Latvian Pop Music & Prāta Vētra Concert

This post was supposed to be about my weekend, but it turned into a post about Latvian pop music. On Friday I went to the Prāta Vētra concert in Arena Riga (where the hockey team plays) with Jānis (my host dad) and Jordan (there was an extra ticket, so we invited him.) I have no pictures from it, nor can I really describe it, but it was amazing. Here's the two main cultural observations I made: 


1) Only in Latvia is there a mourning period in the middle of a concert. One of the founding members of the band (the bassis Gundars Mauševics) died in a car crash in 2004, and they played an instrumental song and had a slideshow of him for about 5 minutes in the middle of the show. It was quite moving, but Jordan and I found it a bit strange. In the US, that would only happen if the band played on the anniversary, or if it were the first couple shows after his death, etc. But 6 years later, they're still publicly remembering. A typical arena concert in the US is not going to be bittersweet, but everything in Latvia is like this. There is always a hint of sadness beneath the surface, but it is embraced instead of avoided.


2) Around two thirds of Prāta Vētra songs have to end in "lalala" or "dadida" or a short phrase repeated multiple times for maximum sing-a-long capacity.

Wikipedia has a fairly informative page on Prāta Vētra here, but basically, they're the biggest band in Latvia. I haven't met a single Latvian who doesn't like them. They've been around since 1989, but the lead singer (Rēnars Kaupers) looks like he's 19 and it's kind of frightening that he's nearly 40. And his vocal range is intense. They sing mostly in Latvian, but often release albums with the same songs translated into English and Russian. They play catchy "rock" songs (I guess the closest comparison for Americans would be piano rock or pop rock) of a quality much higher than most other modern Latvian pop artists. (See my comparison below.) Although on occasion Prāta Vētra wanders into Euro-cheese territory, they are known for their great lyrics. Their songs in English, well... they have titles such as "Lonely Feeling (to be Lonely)", and lyrics like, "It's like a thunder without rain / It's like a week without Sunday." Maybe in Latvia there's never dry thunder... Anyway, when they write their songs in English, they seem to be pressed for rhymes, hence the strange lyrics. In a language with endings (like Latvian), it's much easier to rhyme. That's my theory, at least.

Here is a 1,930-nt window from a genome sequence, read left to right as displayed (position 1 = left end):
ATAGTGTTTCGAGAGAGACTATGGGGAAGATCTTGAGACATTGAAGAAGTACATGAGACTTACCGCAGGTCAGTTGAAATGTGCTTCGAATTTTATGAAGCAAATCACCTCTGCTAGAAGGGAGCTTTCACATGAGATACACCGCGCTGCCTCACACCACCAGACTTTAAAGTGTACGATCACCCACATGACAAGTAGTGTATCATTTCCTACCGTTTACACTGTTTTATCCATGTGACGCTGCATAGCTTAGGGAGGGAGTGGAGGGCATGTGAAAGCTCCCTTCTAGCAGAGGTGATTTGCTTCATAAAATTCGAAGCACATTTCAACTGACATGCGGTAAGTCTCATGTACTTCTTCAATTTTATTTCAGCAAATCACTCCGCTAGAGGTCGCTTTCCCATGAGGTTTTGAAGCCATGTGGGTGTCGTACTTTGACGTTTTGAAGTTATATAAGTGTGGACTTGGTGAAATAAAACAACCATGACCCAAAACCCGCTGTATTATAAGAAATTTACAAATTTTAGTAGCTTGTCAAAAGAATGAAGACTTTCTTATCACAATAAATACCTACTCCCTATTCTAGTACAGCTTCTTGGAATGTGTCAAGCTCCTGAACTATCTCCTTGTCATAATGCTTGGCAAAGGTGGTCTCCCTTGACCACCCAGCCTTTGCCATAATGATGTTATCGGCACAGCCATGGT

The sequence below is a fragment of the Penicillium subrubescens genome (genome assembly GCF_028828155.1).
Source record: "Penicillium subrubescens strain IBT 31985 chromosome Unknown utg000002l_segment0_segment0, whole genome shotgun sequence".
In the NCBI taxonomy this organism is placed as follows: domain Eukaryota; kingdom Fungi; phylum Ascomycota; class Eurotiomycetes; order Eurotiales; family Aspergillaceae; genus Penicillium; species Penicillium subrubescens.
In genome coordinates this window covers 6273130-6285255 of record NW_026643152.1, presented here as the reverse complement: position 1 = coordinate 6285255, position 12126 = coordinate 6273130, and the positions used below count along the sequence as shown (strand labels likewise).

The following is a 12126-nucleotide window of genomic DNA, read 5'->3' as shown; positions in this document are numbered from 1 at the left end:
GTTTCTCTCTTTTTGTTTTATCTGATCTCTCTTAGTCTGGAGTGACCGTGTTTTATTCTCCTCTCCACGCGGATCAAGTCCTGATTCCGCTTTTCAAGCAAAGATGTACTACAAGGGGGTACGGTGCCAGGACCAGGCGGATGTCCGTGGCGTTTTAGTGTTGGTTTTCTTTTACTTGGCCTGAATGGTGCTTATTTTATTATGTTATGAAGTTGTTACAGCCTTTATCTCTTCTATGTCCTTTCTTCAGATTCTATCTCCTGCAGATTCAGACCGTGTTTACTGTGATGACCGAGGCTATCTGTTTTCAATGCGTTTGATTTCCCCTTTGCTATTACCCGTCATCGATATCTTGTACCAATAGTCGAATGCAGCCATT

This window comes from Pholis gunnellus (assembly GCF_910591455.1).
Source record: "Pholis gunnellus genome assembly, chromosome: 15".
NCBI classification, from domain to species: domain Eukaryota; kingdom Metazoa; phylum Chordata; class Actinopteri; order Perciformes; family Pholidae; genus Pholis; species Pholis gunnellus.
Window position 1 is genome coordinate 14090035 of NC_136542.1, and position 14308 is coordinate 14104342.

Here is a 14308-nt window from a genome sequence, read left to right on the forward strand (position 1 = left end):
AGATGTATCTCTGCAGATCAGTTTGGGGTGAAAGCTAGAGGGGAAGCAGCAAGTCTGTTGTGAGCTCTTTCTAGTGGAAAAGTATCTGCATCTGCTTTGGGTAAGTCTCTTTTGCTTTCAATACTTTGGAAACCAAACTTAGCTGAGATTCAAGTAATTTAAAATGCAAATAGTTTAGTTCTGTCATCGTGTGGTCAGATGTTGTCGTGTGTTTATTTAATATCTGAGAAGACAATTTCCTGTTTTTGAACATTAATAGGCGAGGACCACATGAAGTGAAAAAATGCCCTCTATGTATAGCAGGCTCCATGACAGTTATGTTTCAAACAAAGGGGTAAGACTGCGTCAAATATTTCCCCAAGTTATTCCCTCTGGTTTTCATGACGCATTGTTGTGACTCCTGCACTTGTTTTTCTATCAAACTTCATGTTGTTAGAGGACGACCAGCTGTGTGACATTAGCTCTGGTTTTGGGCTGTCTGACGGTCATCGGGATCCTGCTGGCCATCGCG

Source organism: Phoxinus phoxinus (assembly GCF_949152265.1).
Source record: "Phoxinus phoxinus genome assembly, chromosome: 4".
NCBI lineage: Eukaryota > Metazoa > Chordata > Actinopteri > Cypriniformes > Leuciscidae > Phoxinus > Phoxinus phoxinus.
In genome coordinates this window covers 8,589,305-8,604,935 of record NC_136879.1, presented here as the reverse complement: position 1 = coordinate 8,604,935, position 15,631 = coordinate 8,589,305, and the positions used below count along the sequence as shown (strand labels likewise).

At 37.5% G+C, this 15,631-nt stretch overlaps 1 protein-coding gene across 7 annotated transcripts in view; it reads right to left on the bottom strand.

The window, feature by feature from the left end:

So, here we will start with a horrible Latvian pop song, and then your ears will be cleansed by some refreshing Prāta Vētra. Note: In Latvian (and Russian, for that matter) only the first letter of a title is capitalized. I know, it bugs me too.


Also, I apologize for the way the embedding shows up on the blog; it messes up the layout and fonts, but as I am not a technical genius and I am tired, I will leave it for now.


Aisha: What For? (Only Mr. God Knows Why) Latvia's 2010 Eurovision Entry
Latvia's 2010 Eurovision Entry: "What For? (Only Mr. God Knows Why)" I don't see why Latvia can't just enter Prāta Vētra every year... (Latvia got 3rd in 2000 with Prāta Vētra; they got last in the semifinals in 2010 with this girl.)







Prāta Vētra: Rudens (Fall)


Yevgeny Grishkovets & Rēnars Kaupers: На заре (Na zarye - At dawn)
A collaboration between Russian singer Yevgeni Grishkovetz and Prāta Vētra. Actually, it's just written as a collaboration between him and Rēnars, but they played it at the concert.  Rēnars sang both parts, wearing a yellow scarf when he was pretending to be "Zhenya" and removing it when he was Rēnars again.




Plaukstas lieluma pavasaris (Palm-sized spring)
I couldn't find a good video of this, so enjoy this music video made by the class 10C at Bauskas 1. Vidusskola. At one point in the chorus, it goes, "Aha! Un kā tev iet un ko to dari?" That literally means "And how are you, and what are you doing?" It's kind of the standard text you get from Latvians, although usually there's not so many ands in there. Anyway, it was exciting when I first heard this song, because at that point I didn't speak any Latvian except for being able to ask/answer the questions "Kā tev iet?" and "Ko tu dari?" Also, if someone could explain to me what a palm-sized spring is, I'd really appreciate it.


Lauris Reiniks: Es Skrienu (I Run)
Better than Aisha, but still... The title means "I run", and the chorus is "I run and run some more / I have yet to manage / Before you leave, wait more / So I dance and dance some more / I have yet to manage / Already so late / I should be present as an image / A strange image." (That's just my attempts at translation, feel free to correct me.) The music video for the song is kind of great. The images are very... Latvian. The best parts? 


-When the weird guys tries to get the girls in the car at 2:21, and they enjoy it (and don't get irritated and/or scared of being trafficked like American girls do, and I am totally not talking about myself and my personal experiences with weird Latvian guys.)


-Also, the girl's outfit with the black leggings and hairbow.


-When he is on the horse, starting at 3:45


-The dance routine at 4:40




Prāta Vētra: Mana Dziesma (My Song)
A very patriotic song about Latvia and Latvians; this video is from their performance at the Song Festival.

2 Response to "Latvian Pop Music & Prāta Vētra Concert"

  1. Mama Kangaroo Says:

    Nice...especially enjoyed Bollywood meets Latvian pop ( though could they have just cleaned up his cut face before the dance routine?)

  2. Paul Says:

    This comment has been removed by a blog administrator.

Post a Comment